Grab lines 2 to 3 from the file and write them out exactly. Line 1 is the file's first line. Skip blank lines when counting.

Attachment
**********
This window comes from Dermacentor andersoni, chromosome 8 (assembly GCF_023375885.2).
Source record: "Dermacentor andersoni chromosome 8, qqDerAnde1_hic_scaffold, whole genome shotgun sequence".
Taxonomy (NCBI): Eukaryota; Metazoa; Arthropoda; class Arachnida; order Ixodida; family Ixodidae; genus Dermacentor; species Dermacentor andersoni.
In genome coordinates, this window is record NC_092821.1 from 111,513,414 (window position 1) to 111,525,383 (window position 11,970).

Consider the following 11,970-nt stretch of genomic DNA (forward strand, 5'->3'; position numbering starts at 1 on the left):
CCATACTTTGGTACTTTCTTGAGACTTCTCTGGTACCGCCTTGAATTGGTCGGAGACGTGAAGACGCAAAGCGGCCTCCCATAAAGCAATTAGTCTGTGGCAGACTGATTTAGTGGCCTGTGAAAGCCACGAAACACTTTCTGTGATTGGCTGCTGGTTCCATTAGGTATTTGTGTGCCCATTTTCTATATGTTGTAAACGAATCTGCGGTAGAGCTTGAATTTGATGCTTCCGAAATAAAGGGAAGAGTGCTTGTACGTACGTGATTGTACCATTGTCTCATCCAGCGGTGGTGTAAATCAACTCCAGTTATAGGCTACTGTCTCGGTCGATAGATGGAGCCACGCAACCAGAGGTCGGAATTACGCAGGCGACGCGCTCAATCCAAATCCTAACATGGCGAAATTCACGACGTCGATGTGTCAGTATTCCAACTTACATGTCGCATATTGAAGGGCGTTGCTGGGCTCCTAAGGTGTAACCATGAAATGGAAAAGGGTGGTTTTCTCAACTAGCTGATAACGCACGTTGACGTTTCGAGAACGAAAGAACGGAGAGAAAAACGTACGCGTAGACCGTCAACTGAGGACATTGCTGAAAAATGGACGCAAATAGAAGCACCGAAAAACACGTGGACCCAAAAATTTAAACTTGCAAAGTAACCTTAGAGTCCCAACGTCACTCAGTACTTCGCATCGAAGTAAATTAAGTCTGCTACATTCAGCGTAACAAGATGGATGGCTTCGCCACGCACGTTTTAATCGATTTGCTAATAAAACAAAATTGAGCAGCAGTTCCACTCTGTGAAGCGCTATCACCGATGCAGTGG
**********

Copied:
Source record: "Dermacentor andersoni chromosome 8, qqDerAnde1_hic_scaffold, whole genome shotgun sequence".
Taxonomy (NCBI): Eukaryota; Metazoa; Arthropoda; class Arachnida; order Ixodida; family Ixodidae; genus Dermacentor; species Dermacentor andersoni.